An interactive Milky Way map released using data from Planck satellite has revealed that older stars were actually 150 years younger. The European Space Agency (ESA) had launched the satellite in February 2009 has started to orbit earth from July.
The Planck satellite was developed with support from U.S National Aeronautics and Space Administration (NASA) and observed the radiation left behind by Big Bang called Cosmic Wave Background (CMB). The detailed map shows different views of the Milky Way, dust, magnetic fields, “free-free” and carbon-monoxide gas.
“Planck can see the old light from our universe’s birth, gas and dust in our own galaxy,” said Charles Lawrence, a NASA scientist for the mission.
While the data from the satellite created an interactive map, researchers stumbled upon new findings like the difference in the universe after the release of CMB. Earlier it was though that the Dark Ages before the birth of stats lasted for 300 to 400 million years but new findings has revealed that the period lasted for 550 million years.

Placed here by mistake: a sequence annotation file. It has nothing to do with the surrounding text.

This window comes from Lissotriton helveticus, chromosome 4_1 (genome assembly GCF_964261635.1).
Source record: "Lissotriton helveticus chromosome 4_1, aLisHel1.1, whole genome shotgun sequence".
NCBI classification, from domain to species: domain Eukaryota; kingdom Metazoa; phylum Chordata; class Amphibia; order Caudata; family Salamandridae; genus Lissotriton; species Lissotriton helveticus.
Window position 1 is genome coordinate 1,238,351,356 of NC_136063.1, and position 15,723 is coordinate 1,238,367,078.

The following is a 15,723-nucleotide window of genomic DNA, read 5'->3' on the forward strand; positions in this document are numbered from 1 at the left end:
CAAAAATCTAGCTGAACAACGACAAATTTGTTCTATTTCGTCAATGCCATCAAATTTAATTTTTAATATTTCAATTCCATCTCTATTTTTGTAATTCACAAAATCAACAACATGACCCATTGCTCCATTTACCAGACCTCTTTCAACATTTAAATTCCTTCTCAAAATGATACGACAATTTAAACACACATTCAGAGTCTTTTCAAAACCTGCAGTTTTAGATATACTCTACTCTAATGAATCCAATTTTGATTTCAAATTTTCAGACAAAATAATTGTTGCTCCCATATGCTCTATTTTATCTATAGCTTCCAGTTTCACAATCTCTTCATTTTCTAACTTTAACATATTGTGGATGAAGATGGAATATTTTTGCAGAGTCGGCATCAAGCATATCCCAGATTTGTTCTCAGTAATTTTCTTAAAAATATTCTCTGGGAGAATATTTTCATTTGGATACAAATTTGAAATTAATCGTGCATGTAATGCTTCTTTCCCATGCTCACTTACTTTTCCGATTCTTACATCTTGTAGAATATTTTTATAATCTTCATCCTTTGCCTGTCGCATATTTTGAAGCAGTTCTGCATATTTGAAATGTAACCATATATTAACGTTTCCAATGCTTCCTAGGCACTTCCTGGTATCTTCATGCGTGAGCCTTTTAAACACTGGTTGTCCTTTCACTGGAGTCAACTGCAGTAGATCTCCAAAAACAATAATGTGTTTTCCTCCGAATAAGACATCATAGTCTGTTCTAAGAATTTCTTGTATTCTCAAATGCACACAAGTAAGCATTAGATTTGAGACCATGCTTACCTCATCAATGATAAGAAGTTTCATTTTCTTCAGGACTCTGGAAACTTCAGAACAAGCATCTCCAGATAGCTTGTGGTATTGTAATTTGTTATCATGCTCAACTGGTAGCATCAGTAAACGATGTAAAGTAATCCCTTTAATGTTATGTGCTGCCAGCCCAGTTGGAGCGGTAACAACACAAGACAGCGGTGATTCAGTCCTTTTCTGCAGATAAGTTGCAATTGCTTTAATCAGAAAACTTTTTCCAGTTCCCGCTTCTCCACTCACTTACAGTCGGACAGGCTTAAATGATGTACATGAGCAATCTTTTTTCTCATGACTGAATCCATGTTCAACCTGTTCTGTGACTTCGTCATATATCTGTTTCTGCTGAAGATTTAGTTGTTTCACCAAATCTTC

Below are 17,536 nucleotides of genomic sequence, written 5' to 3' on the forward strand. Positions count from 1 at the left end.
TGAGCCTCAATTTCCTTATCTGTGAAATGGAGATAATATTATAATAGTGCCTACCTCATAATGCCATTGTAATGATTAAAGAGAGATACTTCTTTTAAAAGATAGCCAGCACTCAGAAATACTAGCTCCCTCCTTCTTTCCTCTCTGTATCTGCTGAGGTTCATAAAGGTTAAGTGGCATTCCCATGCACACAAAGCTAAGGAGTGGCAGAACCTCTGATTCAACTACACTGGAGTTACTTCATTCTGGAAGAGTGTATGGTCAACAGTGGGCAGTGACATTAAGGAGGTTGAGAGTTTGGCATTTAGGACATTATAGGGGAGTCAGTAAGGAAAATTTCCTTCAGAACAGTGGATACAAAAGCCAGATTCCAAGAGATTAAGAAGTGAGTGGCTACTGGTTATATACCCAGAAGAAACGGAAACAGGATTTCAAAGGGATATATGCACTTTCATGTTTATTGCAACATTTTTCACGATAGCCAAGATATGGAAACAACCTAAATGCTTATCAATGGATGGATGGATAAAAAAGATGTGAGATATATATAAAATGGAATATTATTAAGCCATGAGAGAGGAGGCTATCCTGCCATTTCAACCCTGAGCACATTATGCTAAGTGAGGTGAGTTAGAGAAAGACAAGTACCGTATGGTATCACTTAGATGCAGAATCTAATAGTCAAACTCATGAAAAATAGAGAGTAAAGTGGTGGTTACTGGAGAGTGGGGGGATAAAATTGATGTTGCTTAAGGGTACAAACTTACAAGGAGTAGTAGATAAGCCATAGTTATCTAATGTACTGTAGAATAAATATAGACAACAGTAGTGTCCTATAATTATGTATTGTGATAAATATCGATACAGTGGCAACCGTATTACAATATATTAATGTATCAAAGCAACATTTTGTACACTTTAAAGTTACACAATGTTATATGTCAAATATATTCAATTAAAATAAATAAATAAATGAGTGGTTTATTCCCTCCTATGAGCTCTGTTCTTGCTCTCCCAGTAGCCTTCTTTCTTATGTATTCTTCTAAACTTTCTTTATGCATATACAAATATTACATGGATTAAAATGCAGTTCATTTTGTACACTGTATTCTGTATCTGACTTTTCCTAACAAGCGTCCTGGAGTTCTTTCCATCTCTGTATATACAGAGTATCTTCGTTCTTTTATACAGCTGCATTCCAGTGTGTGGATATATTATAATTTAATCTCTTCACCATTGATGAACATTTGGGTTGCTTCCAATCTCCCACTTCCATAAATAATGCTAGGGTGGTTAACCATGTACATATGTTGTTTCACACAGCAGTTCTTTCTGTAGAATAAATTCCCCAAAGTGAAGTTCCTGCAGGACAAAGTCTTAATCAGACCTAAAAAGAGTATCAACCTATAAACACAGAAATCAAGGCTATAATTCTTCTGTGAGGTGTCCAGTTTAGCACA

Marco Bersnalli, an ESA researcher stated that the 100 million years may seem negligible keeping in view the universe’s age og 14 billion years and when it comes to the formation of the early stars. Only limited information has been revealed as scientists are still in the early research process.
However data from Planck does not show any signs of gravitational waves though researchers are likely to intensify the search in the future. Cosmologist Kendrick Smith, a member of International Planck Collaboration stated that there were several questions regarding the creation of the universe and the changes after Big Bang that they were eager to find.
More information and facts about the Big Bang is likely to be revealed in the coming days.
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